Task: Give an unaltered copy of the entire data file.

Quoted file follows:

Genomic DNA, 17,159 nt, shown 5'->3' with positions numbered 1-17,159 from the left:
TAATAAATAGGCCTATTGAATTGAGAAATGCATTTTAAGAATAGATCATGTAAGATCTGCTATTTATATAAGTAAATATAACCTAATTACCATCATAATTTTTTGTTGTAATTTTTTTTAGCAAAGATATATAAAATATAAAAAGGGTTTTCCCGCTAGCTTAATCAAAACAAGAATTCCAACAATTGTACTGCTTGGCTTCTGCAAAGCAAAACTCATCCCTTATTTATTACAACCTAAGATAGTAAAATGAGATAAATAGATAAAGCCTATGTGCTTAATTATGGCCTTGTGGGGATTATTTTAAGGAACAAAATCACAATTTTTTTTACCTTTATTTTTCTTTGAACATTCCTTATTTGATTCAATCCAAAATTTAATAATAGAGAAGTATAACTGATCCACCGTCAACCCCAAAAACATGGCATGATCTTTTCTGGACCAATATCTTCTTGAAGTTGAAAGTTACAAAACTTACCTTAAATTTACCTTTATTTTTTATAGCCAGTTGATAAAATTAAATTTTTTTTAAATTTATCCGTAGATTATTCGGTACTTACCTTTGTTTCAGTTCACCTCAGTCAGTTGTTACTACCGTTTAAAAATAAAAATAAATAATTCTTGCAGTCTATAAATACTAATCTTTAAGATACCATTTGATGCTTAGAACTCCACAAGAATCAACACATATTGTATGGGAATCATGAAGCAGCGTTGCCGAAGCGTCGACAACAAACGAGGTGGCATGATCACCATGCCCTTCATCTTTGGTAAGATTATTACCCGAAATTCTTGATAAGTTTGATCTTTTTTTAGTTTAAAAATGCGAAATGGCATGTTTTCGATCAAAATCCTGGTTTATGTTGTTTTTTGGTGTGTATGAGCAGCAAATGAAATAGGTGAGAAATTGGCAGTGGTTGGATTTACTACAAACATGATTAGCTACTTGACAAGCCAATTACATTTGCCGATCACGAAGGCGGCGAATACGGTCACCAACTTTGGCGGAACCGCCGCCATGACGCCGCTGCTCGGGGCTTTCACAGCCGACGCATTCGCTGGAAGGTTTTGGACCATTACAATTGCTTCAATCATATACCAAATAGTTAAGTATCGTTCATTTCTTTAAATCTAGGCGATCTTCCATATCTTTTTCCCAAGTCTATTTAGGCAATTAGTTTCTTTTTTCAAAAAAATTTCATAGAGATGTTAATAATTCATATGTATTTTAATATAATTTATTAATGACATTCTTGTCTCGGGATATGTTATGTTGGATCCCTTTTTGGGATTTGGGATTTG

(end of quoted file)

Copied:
Genomic DNA, 17,159 nt, shown 5'->3' with positions numbered 1-17,159 from the left:
TAATAAATAGGCCTATTGAATTGAGAAATGCATTTTAAGAATAGATCATGTAAGATCTGCTATTTATATAAGTAAATATAACCTAATTACCATCATAATTTTTTGTTGTAATTTTTTTTAGCAAAGATATATAAAATATAAAAAGGGTTTTCCCGCTAGCTTAATCAAAACAAGAATTCCAACAATTGTACTGCTTGGCTTCTGCAAAGCAAAACTCATCCCTTATTTATTACAACCTAAGATAGTAAAATGAGATAAATAGATAAAGCCTATGTGCTTAATTATGGCCTTGTGGGGATTATTTTAAGGAACAAAATCACAATTTTTTTTACCTTTATTTTTCTTTGAACATTCCTTATTTGATTCAATCCAAAATTTAATAATAGAGAAGTATAACTGATCCACCGTCAACCCCAAAAACATGGCATGATCTTTTCTGGACCAATATCTTCTTGAAGTTGAAAGTTACAAAACTTACCTTAAATTTACCTTTATTTTTTATAGCCAGTTGATAAAATTAAATTTTTTTTAAATTTATCCGTAGATTATTCGGTACTTACCTTTGTTTCAGTTCACCTCAGTCAGTTGTTACTACCGTTTAAAAATAAAAATAAATAATTCTTGCAGTCTATAAATACTAATCTTTAAGATACCATTTGATGCTTAGAACTCCACAAGAATCAACACATATTGTATGGGAATCATGAAGCAGCGTTGCCGAAGCGTCGACAACAAACGAGGTGGCATGATCACCATGCCCTTCATCTTTGGTAAGATTATTACCCGAAATTCTTGATAAGTTTGATCTTTTTTTAGTTTAAAAATGCGAAATGGCATGTTTTCGATCAAAATCCTGGTTTATGTTGTTTTTTGGTGTGTATGAGCAGCAAATGAAATAGGTGAGAAATTGGCAGTGGTTGGATTTACTACAAACATGATTAGCTACTTGACAAGCCAATTACATTTGCCGATCACGAAGGCGGCGAATACGGTCACCAACTTTGGCGGAACCGCCGCCATGACGCCGCTGCTCGGGGCTTTCACAGCCGACGCATTCGCTGGAAGGTTTTGGACCATTACAATTGCTTCAATCATATACCAAATAGTTAAGTATCGTTCATTTCTTTAAATCTAGGCGATCTTCCATATCTTTTTCCCAAGTCTATTTAGGCAATTAGTTTCTTTTTTCAAAAAAATTTCATAGAGATGTTAATAATTCATATGTATTTTAATATAATTTATTAATGACATTCTTGTCTCGGGATATGTTATGTTGGATCCCTTTTTGGGATTTGGGATTTG